Dr. Levers' applied research explores central and peripheral fatigue, stress, and movement quality monitoring as strategies to inform human health and performance while reducing the onset of disease and incidence of physical injury.  This path points to the prioritization of health and movement quality as prerequisites for human performance optimization across all populations, including athletes.  Applying these aspects within the overall human performance development model, Dr. Levers is intrigued by the intersection of movement, sleep, nature exposure, and nutrition as primary informants of human health, stress, durability, and longevity.   Specifically, this interest has led to the collection of data through observational initiatives and the investigation of simple monitoring strategies to augment performance development, recovery, and regeneration strategies for all active individuals, including tactical and athletic populations.  Through observational motor control, stress, and performance research that Dr. Levers initiated prior to his current role, the allied health community possesses a more comprehensive understanding of how athletes, recovering athletes, and teams adapt to and handle training demands as a part of the competitive student-athlete lifestyle.  This information has ultimately improved awareness surrounding academic-athletic demands and facilitated changes in training methods to cater to sustainable health and performance.  Additionally, Dr. Levers' previous research explorations have also examined the effects of recovery modalities and supplementation interventions on the physiological adaptations and biochemical mechanisms regulating skeletal muscle protein degradation, inflammation, stress, soreness, and performance in demanding acute and successive bouts of exercise.

TM. Purdom, KS. Levers, J. Giles, L. Brown, C. McPherson, J. Howard. Accumulative competitive season training stress affects neuromuscular function and increases injury risk in uninjured D1 female athletes. Frontiers in Sport and Active Living. 2:610475. 2021.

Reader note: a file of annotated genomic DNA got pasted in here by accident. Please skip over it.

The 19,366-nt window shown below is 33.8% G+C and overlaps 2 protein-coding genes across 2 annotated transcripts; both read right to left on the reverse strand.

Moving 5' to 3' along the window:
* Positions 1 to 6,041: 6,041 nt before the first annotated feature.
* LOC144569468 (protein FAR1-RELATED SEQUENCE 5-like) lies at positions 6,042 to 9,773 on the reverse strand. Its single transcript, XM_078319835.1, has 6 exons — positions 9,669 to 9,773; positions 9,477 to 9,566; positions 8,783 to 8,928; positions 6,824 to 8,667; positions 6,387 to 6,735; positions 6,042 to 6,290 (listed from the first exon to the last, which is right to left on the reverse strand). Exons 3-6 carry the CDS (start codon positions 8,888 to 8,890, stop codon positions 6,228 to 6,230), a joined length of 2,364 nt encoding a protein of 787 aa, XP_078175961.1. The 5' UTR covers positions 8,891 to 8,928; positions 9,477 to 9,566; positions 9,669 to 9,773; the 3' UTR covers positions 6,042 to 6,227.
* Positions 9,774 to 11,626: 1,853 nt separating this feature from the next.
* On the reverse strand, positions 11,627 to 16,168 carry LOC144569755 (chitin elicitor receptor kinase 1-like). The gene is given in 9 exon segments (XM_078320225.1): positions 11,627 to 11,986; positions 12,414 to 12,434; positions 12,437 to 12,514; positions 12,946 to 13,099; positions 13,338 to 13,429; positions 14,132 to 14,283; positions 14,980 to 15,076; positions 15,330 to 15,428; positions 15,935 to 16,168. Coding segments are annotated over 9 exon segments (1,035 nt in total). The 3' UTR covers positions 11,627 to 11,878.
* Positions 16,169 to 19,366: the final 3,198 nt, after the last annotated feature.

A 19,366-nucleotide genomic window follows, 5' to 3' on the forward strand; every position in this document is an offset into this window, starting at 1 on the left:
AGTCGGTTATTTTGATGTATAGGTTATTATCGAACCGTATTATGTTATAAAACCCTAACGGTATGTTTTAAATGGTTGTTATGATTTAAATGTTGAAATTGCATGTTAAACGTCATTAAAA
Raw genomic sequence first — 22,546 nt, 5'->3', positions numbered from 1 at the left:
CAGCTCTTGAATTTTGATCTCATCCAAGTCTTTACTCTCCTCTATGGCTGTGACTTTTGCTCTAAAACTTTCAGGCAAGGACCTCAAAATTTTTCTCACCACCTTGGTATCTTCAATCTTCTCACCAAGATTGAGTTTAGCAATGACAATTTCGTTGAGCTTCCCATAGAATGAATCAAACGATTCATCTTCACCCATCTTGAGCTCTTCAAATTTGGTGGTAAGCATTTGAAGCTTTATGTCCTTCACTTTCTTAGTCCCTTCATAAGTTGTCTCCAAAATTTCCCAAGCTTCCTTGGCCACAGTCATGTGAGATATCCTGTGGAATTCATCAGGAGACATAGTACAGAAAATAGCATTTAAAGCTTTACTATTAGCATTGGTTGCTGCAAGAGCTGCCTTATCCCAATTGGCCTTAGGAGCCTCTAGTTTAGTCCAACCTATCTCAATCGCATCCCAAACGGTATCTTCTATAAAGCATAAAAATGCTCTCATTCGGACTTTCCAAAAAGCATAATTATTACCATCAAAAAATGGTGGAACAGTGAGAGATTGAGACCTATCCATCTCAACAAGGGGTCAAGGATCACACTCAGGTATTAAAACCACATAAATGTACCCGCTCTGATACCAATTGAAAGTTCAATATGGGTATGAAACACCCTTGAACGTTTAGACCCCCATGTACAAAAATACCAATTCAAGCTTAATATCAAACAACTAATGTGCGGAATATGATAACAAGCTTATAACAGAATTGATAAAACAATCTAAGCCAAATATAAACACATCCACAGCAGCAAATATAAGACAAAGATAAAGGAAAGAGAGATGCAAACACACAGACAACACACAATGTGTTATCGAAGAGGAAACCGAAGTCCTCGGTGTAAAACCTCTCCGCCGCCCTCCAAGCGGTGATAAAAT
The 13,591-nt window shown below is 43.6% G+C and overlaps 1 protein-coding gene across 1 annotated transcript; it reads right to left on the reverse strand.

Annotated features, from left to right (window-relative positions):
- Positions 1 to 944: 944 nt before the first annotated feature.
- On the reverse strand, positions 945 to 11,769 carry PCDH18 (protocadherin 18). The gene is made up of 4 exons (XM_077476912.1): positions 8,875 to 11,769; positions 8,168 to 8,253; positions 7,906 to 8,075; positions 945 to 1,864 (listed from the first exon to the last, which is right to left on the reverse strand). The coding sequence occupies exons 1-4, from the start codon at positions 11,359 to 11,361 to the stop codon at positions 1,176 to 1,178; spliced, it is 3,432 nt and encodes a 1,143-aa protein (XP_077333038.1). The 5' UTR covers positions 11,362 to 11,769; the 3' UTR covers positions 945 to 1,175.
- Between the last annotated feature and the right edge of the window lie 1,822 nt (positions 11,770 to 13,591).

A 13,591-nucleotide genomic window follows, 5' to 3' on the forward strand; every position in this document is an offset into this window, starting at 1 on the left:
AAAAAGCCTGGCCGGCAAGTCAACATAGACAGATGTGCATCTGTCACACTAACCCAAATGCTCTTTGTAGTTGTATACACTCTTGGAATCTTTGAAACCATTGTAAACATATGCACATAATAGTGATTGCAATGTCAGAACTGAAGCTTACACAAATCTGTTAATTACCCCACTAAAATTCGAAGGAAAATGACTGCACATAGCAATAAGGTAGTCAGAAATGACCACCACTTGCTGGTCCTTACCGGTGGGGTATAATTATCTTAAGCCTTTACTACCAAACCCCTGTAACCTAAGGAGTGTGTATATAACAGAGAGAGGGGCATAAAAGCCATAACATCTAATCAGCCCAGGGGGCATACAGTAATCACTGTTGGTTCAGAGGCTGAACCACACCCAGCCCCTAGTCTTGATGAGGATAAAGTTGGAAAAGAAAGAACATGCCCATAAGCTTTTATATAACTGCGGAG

TM. Purdom, KS. Levers, C. McPherson, J. Giles, L. Brown. A longitudinal prospective study: the effect of annual seasonal transition and coaching influence on aerobic capacity and body composition in Division I female soccer players. Sports. 8:107. 2020.

M. Galbreath, B. Campbell, P. LaBounty, J. Bunn, J. Dove, T. Harvey, G. Hudson, J.L. Gutierrez, K. Levers, E. Galvan, A. Jagim, L. Greenwood, M.B. Cooke, M. Greenwood, C. Rasmussen, R.B. Kreider.  Effects of adherence to a higher protein diet on weight loss, markers of health, and functional capacity in older women participating in a resistance-based exercise program.  Nutrients. 10:8. 2018.

A. Naderi, S. Rezai, A. Moussa, K. Levers, C.P. Earnest. Fruit for sport. Trends in Food Science & Technology. 74. 2018.

C. Baetge, C.P. Earnest, B. Lockard, A. Coletta, E. Galvan, C. Rasmussen, K. Levers, S. Simbo, Y.P. Jung, M. Koozehchian, M. Mardock, J. Oliver, R. Dalton, B. Sanchez, M.J. Byrd, D. Khanna, A. Jagim, J. Kresta, M. Greenwood, R.B. Kreider. Efficacy of a randomized control trial examining commercial weight loss programs and exercise on metabolic syndrome in overweight and obese women. Applied Physiology, Nutrition, and Metabolism. 42:2. 2017.

K. Levers, R. Dalton, E. Galvan, A. O’Connor, C. Goodenough, S. Simbo, S.U. Mertens-Talcott, C. Rasmussen, M. Greenwood, S. Riechman, S. Crouse, R.B. Kreider.  Effects of powdered Montmorency tart cherry supplementation on acute endurance exercise performance in aerobically trained individuals.  Journal of the International Society of Sport Nutrition. 13:22. 2016.

E. Galvan, D.K. Walker, S.Y. Simbo, R. Dalton, K. Levers, A. O’Connor, C. Goodenough, N.D. Barringer, M. Greenwood, C. Rasmussen, S.B. Smith, S. Riechman, J.D. Fluckey, P.S. Murano, C.P. Earnest, R.B. Kreider.  Acute and chronic safety and efficacy of dose dependent creatine nitrate supplementation and exercise performance. Journal of the International Society of Sport Nutrition. 13:12. 2016.

K. Levers, R. Dalton, E. Galvan, C. Goodenough, A. O’Connor, S. Simbo, N. Barringer, S.U. Mertens-Talcott, C. Rasmussen, M. Greenwood, S. Riechman, S. Crouse, R.B. Kreider.  Effects of powdered Montmorency tart cherry supplementation on an acute bout of intense lower body strength exercise in resistance trained males.  Journal of the International Society of Sport Nutrition. 12:41. 2015.

A.R. Jagim, K. Levers, E. Galvan, D. Joubert, C. Rasmussen, M. Greenwood, R. Kreider.  Effects of an ultra-endurance event on body composition, exercise performance, and markers of clinical health: A case study.  Bioenergetics. 3:119. 2014.